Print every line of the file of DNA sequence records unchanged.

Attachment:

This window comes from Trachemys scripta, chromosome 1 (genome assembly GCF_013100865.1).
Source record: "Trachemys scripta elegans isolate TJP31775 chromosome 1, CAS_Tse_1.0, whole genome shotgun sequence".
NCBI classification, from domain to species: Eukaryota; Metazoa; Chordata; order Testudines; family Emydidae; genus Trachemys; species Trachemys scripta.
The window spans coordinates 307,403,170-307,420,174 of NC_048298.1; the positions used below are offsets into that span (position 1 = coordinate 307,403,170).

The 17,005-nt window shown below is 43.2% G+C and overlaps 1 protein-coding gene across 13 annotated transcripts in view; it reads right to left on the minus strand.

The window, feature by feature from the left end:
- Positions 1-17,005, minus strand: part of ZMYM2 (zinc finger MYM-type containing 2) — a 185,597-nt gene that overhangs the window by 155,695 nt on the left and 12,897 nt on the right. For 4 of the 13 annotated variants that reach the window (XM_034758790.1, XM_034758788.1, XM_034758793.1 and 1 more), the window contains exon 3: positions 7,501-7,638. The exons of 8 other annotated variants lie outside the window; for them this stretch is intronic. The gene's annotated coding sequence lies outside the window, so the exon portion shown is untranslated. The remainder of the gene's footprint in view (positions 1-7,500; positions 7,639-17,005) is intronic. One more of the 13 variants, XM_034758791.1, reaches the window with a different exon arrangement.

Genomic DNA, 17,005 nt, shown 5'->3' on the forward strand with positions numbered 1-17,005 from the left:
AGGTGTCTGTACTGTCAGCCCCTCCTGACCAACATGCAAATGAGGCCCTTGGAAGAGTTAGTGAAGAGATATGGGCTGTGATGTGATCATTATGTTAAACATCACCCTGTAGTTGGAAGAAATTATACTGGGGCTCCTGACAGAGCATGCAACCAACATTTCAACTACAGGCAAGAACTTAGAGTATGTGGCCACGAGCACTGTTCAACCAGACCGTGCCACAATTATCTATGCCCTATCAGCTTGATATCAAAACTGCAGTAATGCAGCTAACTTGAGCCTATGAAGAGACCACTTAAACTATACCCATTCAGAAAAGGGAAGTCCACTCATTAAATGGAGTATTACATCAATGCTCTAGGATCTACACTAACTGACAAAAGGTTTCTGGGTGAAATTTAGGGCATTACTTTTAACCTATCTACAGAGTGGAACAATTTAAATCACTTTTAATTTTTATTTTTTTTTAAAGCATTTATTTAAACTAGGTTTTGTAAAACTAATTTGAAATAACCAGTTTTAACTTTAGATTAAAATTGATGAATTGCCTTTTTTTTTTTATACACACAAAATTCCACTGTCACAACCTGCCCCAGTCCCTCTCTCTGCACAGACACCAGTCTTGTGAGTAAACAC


This window comes from Trachemys scripta, chromosome 1 (genome assembly GCF_013100865.1).
Source record: "Trachemys scripta elegans isolate TJP31775 chromosome 1, CAS_Tse_1.0, whole genome shotgun sequence".
NCBI classification, from domain to species: Eukaryota; Metazoa; Chordata; order Testudines; family Emydidae; genus Trachemys; species Trachemys scripta.
The window spans coordinates 307,403,170-307,420,174 of NC_048298.1; the positions used below are offsets into that span (position 1 = coordinate 307,403,170).

The 17,005-nt window shown below is 43.2% G+C and overlaps 1 protein-coding gene across 13 annotated transcripts in view; it reads right to left on the minus strand.

The window, feature by feature from the left end:
- Positions 1-17,005, minus strand: part of ZMYM2 (zinc finger MYM-type containing 2) — a 185,597-nt gene that overhangs the window by 155,695 nt on the left and 12,897 nt on the right. For 4 of the 13 annotated variants that reach the window (XM_034758790.1, XM_034758788.1, XM_034758793.1 and 1 more), the window contains exon 3: positions 7,501-7,638. The exons of 8 other annotated variants lie outside the window; for them this stretch is intronic. The gene's annotated coding sequence lies outside the window, so the exon portion shown is untranslated. The remainder of the gene's footprint in view (positions 1-7,500; positions 7,639-17,005) is intronic. One more of the 13 variants, XM_034758791.1, reaches the window with a different exon arrangement.

Genomic DNA, 17,005 nt, shown 5'->3' on the forward strand with positions numbered 1-17,005 from the left:
AGGTGTCTGTACTGTCAGCCCCTCCTGACCAACATGCAAATGAGGCCCTTGGAAGAGTTAGTGAAGAGATATGGGCTGTGATGTGATCATTATGTTAAACATCACCCTGTAGTTGGAAGAAATTATACTGGGGCTCCTGACAGAGCATGCAACCAACATTTCAACTACAGGCAAGAACTTAGAGTATGTGGCCACGAGCACTGTTCAACCAGACCGTGCCACAATTATCTATGCCCTATCAGCTTGATATCAAAACTGCAGTAATGCAGCTAACTTGAGCCTATGAAGAGACCACTTAAACTATACCCATTCAGAAAAGGGAAGTCCACTCATTAAATGGAGTATTACATCAATGCTCTAGGATCTACACTAACTGACAAAAGGTTTCTGGGTGAAATTTAGGGCATTACTTTTAACCTATCTACAGAGTGGAACAATTTAAATCACTTTTAATTTTTATTTTTTTTTAAAGCATTTATTTAAACTAGGTTTTGTAAAACTAATTTGAAATAACCAGTTTTAACTTTAGATTAAAATTGATGAATTGCCTTTTTTTTTTTATACACACAAAATTCCACTGTCACAACCTGCCCCAGTCCCTCTCTCTGCACAGACACCAGTCTTGTGAGTAAACAC